The front runners sped down the hill outside the pub. At the bottom of the road runners have to form a single file line to cross a gate, so it is first come, first served and a race to get there to beat the queues! At the other extreme, some of the back runners walked down the hill and when Laura and I headed inside to clear up the mess left behind by 300 excitable ultrarunners, there were even a couple of runners sauntering out from the toilets, in no real rush to begin the race at all!
Once the pub was looking slightly more respectable again and there were no banana skins in sight, Laura, her fiancé Neil, and I headed to Checkpoint number two ready to set up our post. It was fairly chilly until the sun came out so we made sure to wrap up warm and stay sat in the car for as long as absolutely possible before we had to get out and set up our station. Our station was the one before the ‘feeding station’, so we just had a supply of Gu gels (I’m in love with these at the moment!), jelly babies and the famous Go Beyond fruit cake to hand out to runners. And many, many bottles of water.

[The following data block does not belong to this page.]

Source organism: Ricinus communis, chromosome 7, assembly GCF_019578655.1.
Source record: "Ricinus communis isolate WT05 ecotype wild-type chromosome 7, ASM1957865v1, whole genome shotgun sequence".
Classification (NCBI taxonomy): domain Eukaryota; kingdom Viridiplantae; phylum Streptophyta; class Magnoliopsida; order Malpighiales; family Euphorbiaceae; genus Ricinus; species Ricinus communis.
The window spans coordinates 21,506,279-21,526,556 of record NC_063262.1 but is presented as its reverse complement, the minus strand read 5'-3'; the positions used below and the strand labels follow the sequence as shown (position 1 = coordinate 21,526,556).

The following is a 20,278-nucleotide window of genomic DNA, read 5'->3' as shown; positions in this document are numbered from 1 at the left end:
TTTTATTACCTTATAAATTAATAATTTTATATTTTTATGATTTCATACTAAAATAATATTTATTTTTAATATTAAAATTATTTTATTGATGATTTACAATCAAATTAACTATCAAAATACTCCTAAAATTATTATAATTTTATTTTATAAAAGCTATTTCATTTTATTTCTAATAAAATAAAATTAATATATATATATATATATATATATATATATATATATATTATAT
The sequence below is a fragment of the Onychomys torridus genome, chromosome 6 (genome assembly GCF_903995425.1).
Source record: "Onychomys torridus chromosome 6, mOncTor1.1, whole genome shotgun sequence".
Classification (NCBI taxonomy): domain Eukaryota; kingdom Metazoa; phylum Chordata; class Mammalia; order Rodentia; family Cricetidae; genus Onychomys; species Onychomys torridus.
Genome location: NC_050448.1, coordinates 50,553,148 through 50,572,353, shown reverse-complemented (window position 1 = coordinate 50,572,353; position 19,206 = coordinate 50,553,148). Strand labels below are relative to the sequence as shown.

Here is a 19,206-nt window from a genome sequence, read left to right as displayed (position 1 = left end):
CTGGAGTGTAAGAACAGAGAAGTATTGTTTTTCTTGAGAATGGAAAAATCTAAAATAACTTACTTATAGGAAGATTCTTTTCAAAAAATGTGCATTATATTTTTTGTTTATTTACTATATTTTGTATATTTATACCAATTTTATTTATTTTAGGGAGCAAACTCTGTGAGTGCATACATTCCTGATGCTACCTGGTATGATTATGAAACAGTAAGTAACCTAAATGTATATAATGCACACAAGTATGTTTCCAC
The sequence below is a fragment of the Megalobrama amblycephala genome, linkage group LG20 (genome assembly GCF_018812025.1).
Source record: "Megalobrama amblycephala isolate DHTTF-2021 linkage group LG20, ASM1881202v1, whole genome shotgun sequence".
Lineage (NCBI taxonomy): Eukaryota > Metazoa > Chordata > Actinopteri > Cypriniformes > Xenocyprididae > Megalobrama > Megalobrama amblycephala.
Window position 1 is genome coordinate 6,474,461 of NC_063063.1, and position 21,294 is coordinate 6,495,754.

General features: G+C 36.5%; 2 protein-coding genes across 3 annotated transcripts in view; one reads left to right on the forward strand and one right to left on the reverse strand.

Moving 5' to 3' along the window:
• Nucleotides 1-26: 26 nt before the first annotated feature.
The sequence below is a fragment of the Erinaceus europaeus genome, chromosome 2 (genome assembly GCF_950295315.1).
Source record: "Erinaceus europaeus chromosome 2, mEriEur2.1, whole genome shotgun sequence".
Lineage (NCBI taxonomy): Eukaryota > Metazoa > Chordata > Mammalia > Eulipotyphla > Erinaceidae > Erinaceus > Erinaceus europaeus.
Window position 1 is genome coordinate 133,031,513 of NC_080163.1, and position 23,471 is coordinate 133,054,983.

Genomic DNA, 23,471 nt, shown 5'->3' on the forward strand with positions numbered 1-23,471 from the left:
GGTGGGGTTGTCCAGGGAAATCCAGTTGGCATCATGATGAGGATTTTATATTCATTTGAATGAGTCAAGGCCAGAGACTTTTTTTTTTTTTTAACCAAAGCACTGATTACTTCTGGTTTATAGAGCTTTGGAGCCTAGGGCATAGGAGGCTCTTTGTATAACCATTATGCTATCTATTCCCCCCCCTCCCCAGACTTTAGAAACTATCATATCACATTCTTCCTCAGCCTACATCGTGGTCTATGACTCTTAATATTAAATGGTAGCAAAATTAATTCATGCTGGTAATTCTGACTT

Alongside the three of us were two volunteers who lived nearby. Neil worked with these two on the table itself – helping runners that stopped by for supplies. Laura directed people towards the dibbing in stand, set up on the road a few metres before runners reached the supplies table. As runners ran through, dibbing their chips into the tracking reader, she shouted their race numbers out to me, and I wrote them down alongside their time on my recording sheet. Although not necessary for results, this process helps us to communicate between marshals at other checkpoints and ensure that we are aware if a runner loses their way or goes missing, potentially before we might otherwise have been alerted to this fact.
Before the front runner (James Elson from Centurion Running) made his way through our checkpoint we had received a call from the marshal on checkpoint one to let us know the time James had gone through their station, so we were able to prepare ourselves with an approximate arrival time of the front runners.